A blood glucose meter is often called a glucometer or glucose meter or sugar meter. Glucometer is fundamentally a medical device which measures the concentration of glucose in human blood.
A glucometer is a key element of home blood glucose monitoring (HBGM) by people with diabetes mellitus or hypoglycemia. A glucometer provides results right away, letting the diabetes patient know whether his glucose level is higher than desired, lower than expected, or within an acceptable range of levels.
Normal readings before a meal are 70 to 120mg/dL. Readings after a meal should be under 180mg/dL. Readings below 70mg/dL indicate hypoglycemia or low blood sugar. Readings above 180mg/dL indicate hyperglycemia, or high blood sugar.
Monitoring your blood glucose (blood sugar) level can help you take better care of your diabetes. Checking your blood glucose will help you learn how food, activity levels, medicine and insulin affect your blood glucose level. This information will help you control your blood glucose and prevent or delay diabetic complications such as kidney failure and blindness.
There are different types of glucometers, but they all perform the same job. Some glucometers have needles al-ready installed. The user only presses the release button and the meter ejects the needle prick and withdraws a blood sample. Other types require a separate lancet and test strips. These are the most commonly used forms of glucose kits.
A glucometer typically has a LCD display at the top of the device. In the middle towards the bottom is a slot in which to fit the test strip. Underneath this slot is a sensor that transmits the readout from the blood sample. The device has a memory built in to store the glucose readings. Some devices can be connected to a personal computer to track the measurement data and printout charts depicting the measurement history.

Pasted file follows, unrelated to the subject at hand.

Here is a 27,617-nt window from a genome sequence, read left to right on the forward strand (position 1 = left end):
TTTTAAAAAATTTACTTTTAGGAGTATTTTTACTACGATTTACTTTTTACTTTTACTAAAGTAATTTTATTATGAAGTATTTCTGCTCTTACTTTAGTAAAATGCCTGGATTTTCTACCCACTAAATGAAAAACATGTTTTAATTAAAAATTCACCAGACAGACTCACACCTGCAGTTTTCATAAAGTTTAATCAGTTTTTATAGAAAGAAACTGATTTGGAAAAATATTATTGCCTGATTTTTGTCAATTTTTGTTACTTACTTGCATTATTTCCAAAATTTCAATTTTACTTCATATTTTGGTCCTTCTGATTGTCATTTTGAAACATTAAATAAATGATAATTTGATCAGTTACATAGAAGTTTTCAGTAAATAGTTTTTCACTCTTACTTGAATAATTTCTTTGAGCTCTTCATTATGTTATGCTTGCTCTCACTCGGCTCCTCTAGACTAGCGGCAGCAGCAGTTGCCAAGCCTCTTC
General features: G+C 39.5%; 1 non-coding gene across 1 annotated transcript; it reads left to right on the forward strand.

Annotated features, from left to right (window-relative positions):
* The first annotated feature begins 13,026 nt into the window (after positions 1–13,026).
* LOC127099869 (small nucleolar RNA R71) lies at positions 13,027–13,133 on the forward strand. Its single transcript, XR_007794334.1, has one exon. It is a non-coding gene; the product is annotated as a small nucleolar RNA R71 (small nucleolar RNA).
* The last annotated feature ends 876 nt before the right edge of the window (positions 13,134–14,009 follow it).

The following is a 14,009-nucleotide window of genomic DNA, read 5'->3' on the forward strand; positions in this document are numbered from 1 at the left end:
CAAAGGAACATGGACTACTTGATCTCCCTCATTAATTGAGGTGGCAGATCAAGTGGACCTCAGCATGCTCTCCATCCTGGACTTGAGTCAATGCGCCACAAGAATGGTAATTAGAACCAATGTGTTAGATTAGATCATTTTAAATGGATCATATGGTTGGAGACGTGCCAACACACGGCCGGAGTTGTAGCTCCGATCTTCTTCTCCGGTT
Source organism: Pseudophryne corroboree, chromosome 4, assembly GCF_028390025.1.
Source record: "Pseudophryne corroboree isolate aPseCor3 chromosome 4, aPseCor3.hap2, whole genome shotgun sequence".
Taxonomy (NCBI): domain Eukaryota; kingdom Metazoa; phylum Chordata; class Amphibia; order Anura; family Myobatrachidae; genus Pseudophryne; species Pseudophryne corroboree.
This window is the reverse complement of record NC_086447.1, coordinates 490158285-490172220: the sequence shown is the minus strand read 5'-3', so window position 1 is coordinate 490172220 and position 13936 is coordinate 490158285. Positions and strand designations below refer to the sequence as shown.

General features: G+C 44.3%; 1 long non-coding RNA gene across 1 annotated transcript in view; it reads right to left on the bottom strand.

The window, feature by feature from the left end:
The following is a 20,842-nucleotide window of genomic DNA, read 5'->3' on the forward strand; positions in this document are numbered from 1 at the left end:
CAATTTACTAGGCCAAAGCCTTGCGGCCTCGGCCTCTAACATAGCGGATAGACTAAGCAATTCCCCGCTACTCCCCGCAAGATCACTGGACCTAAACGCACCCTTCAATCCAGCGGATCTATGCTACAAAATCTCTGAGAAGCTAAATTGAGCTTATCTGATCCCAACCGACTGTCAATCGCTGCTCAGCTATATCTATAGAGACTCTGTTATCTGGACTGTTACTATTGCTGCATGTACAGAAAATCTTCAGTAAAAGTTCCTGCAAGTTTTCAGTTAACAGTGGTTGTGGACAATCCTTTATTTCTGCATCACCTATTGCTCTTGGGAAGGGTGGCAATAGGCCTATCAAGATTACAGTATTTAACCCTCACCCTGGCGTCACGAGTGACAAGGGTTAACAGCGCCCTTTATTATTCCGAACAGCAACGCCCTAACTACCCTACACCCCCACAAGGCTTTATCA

How A Gulcometer Works?
To test for glucose with a typical glucometer, place a small sample of blood on a test strip and place the strip in the device slot. The test strips are coated with chemicals (glucose oxidase, dehydrogenase, or hexokinase) that react with glucose in blood. The glucometer measures how much glucose is present. Glucometers do this in different ways. Some glucometers measure the amount of electricity that can pass through the sample. Other types of glucometer measure how much light reflects from it. The glucometer displays the glucose level as a number in milligrams per deciliter (mg/dL) or millimol per liter (mmol/L) . Several new models can record and store a number of test results. Some models can connect to a personal computer to store or copy the test results or print them out.
Most glucometers require patients to prick their fingers to draw blood in order to get a reading. Pricking the body particularly on the finger tips can be painful, however, as this area can be very sensitive. Some glucometers allow the patient to prick another part of the body, such as forearms, instead.
Accuracy of glucose meters is a common topic of clinical concern. Blood glucose meters must meet accuracy standards set by the International Organization for Standardization (ISO). However, a variety of factors can affect the accuracy of a test. Factors affecting accuracy of various meters include calibration of meter, ambient temperature, amount and quality of blood sample, high levels of certain substances (such as ascorbic acid) in blood, hematocrit, cleanliness of meter, humidity, and aging of test strips.